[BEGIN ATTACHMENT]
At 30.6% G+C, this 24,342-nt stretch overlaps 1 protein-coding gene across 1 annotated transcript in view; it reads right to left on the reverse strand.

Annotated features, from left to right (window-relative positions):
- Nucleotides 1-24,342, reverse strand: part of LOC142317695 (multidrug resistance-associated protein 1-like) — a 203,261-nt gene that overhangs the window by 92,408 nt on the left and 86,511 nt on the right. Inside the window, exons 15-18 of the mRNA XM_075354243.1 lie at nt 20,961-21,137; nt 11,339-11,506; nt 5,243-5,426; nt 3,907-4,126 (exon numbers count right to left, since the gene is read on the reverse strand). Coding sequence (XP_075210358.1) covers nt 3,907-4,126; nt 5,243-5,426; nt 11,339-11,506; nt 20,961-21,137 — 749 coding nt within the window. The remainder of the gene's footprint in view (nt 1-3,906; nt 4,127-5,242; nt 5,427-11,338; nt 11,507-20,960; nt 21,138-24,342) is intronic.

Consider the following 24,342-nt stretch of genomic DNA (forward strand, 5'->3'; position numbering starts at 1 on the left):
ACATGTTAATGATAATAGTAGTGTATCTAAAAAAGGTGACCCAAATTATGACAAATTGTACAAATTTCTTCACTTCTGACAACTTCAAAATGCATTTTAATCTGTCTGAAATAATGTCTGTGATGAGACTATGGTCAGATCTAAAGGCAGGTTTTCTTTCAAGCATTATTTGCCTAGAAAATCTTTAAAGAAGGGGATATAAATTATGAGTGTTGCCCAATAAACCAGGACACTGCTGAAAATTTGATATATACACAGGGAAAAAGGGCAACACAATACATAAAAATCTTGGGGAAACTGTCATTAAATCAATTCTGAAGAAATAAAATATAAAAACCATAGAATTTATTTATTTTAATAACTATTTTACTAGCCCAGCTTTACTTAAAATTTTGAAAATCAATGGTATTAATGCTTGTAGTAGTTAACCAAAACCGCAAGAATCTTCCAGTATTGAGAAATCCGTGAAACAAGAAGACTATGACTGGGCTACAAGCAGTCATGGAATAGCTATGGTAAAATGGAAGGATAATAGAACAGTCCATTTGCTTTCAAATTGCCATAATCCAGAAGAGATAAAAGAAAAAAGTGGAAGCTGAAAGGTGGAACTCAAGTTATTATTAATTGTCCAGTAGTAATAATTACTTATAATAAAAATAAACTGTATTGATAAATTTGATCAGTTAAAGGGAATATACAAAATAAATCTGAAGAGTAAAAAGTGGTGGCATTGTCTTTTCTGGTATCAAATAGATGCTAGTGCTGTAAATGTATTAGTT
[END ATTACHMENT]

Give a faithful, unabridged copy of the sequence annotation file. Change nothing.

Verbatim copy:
At 30.6% G+C, this 24,342-nt stretch overlaps 1 protein-coding gene across 1 annotated transcript in view; it reads right to left on the reverse strand.

Annotated features, from left to right (window-relative positions):
- Nucleotides 1-24,342, reverse strand: part of LOC142317695 (multidrug resistance-associated protein 1-like) — a 203,261-nt gene that overhangs the window by 92,408 nt on the left and 86,511 nt on the right. Inside the window, exons 15-18 of the mRNA XM_075354243.1 lie at nt 20,961-21,137; nt 11,339-11,506; nt 5,243-5,426; nt 3,907-4,126 (exon numbers count right to left, since the gene is read on the reverse strand). Coding sequence (XP_075210358.1) covers nt 3,907-4,126; nt 5,243-5,426; nt 11,339-11,506; nt 20,961-21,137 — 749 coding nt within the window. The remainder of the gene's footprint in view (nt 1-3,906; nt 4,127-5,242; nt 5,427-11,338; nt 11,507-20,960; nt 21,138-24,342) is intronic.

Consider the following 24,342-nt stretch of genomic DNA (forward strand, 5'->3'; position numbering starts at 1 on the left):
ACATGTTAATGATAATAGTAGTGTATCTAAAAAAGGTGACCCAAATTATGACAAATTGTACAAATTTCTTCACTTCTGACAACTTCAAAATGCATTTTAATCTGTCTGAAATAATGTCTGTGATGAGACTATGGTCAGATCTAAAGGCAGGTTTTCTTTCAAGCATTATTTGCCTAGAAAATCTTTAAAGAAGGGGATATAAATTATGAGTGTTGCCCAATAAACCAGGACACTGCTGAAAATTTGATATATACACAGGGAAAAAGGGCAACACAATACATAAAAATCTTGGGGAAACTGTCATTAAATCAATTCTGAAGAAATAAAATATAAAAACCATAGAATTTATTTATTTTAATAACTATTTTACTAGCCCAGCTTTACTTAAAATTTTGAAAATCAATGGTATTAATGCTTGTAGTAGTTAACCAAAACCGCAAGAATCTTCCAGTATTGAGAAATCCGTGAAACAAGAAGACTATGACTGGGCTACAAGCAGTCATGGAATAGCTATGGTAAAATGGAAGGATAATAGAACAGTCCATTTGCTTTCAAATTGCCATAATCCAGAAGAGATAAAAGAAAAAAGTGGAAGCTGAAAGGTGGAACTCAAGTTATTATTAATTGTCCAGTAGTAATAATTACTTATAATAAAAATAAACTGTATTGATAAATTTGATCAGTTAAAGGGAATATACAAAATAAATCTGAAGAGTAAAAAGTGGTGGCATTGTCTTTTCTGGTATCAAATAGATGCTAGTGCTGTAAATGTATTAGTT